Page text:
Finally being honest about my reverse culture shock

I wanted to write this post already a long, VERY long time ago. But somehow I couldn’t find the right words to describe the way I felt. Even though I feel now ready to write about it, I have to admit that it’s still harder than expected. The reverse culture shock hit me hard, which I never expected. But one step at a time.

Culture shock is probably something we expect when we go abroad.
But do we ever expect a reverse culture shock when we return “home”?

“Home” was never a place for me, home is a feeling.
After my time in Hong Kong ended, I had absolutely no idea what to do next in my life. Nothing seemed satisfactory after a second thought. I returned to my parents’ house to sort out myself and figure out what the hell I’m going to do with my life. A few months earlier I had quite certain plans regarding my return, but then they were crushed within weeks. Should I go for the first opportunity that opens up to go abroad again? “What are you doing next? How long are you going to stay here?” Too many thoughts and questions were driving me crazy.
The difference being home vs. being abroad couldn’t be bigger:
village life vs. life in one of the pulsate cities in Asia

READ: 5 Things I learned in Hong Kong

At some point I was glad to be back to the live I was used to, I was not at the point where I wanted to think where to go next or what I wanted to do in my future
“How was your time in Asia?” A question that seems simple, was too hard to answer. Too many emotions and memories made it difficult to reply with more than “It was a good time”. I couldn’t look the first months (not weeks, MONTHS) at any past pictures. It was too painful.

Missing these days and this city 💕

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Let’s be honest, nobody actually cares at home about your time abroad, right? Those who haven’t seen what you’ve seen won’t understand the sentimental feeling when you’re telling the story how you get lost and found an amazing restaurant. Everybody understands that moving abroad can be hard. But only few understand that coming back can be even harder.

When I went to uni, I visited my family and friends home occasionally. But it was never for a longer period. After years of living with flatmates moving home was very difficult. I felt like a stranger at my parents’ home. Many things changed there, new furniture, new kitchen appliances. Three chairs instead of four chairs in the kitchen. Every time I sat down with my sister in the kitchen I heard “You’re sitting on my chair”. Until today I haven’t figured out the seating plan in the kitchen – guess I’m too lazy to remember.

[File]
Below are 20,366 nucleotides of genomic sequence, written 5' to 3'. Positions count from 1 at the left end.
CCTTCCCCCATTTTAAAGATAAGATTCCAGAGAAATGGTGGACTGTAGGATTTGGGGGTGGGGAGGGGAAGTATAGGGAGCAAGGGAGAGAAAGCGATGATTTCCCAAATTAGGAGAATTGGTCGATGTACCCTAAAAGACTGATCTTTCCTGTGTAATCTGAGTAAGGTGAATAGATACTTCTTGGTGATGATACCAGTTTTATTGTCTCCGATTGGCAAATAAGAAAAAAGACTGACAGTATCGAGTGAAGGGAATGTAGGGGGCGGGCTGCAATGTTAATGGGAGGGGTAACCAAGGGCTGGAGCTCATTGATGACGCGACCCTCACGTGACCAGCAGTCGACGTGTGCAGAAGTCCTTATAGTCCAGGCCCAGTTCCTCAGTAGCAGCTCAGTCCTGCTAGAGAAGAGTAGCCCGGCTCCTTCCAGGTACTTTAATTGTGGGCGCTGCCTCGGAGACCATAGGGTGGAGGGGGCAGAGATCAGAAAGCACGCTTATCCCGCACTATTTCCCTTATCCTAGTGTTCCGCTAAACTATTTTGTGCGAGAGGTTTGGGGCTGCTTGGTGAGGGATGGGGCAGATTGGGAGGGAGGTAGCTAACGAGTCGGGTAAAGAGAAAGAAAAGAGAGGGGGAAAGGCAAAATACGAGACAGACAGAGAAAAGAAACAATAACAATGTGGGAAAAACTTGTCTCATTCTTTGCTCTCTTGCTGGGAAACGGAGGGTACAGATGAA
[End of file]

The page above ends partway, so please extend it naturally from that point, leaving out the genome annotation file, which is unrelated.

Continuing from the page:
New seating arrangements were not the hardest thing to adapt to. It was the food. Craving for a good soup or dim sum and not being able to eat bread and home cooked meals was the new normal. Nobody could understand why I couldn’t eat a normal breakfast with rolls and jam, me included. Forcing myself to eat at least a bit resulted in feeling bloated and dizzy all day. Small steps were necessary to adjust again to eating things I was used to.
Another thing that I struggle with pretty much every time abroad is the water quality. Back home, I suddenly got dandruff as bad as never before. Suddenly, the goal was to find a shampoo that doesn’t result in a major dandruff  disaster.

READ: How my love affair with Hong Kong began

Visiting a German drug store after a long time was such a different experience. The first time I realized how much space I actually had to move around in the drug store (if you’ve been to a drug store in HK you know how narrow they are). Even hearing local dialect was so weird suddenly, after being used NOT to understand anything that was spoken around me abroad. It takes patience, effort and time to get used to the “old” life because it’s often a change for the people in your life too when you’re suddenly back. The advantage of being back home is that it’s easier to have a REAL conversation, about deeper things since some conversations are better in real life than via WhatsApp or Facebook.

 

Starting to blog helped me in some way to deal with it. I could write down my experiences and share it online. Those who are interested in it, can read my blog and those who are not interested are not forced to listen. It was some sort of self-therapy when nothing went right, blogging kept me excited. Reading online about reverse culture shock was also helpful to understand the reason why it was so difficult to “fit in again”.

 

Have you experienced a reverse culture shock after being abroad for a while?

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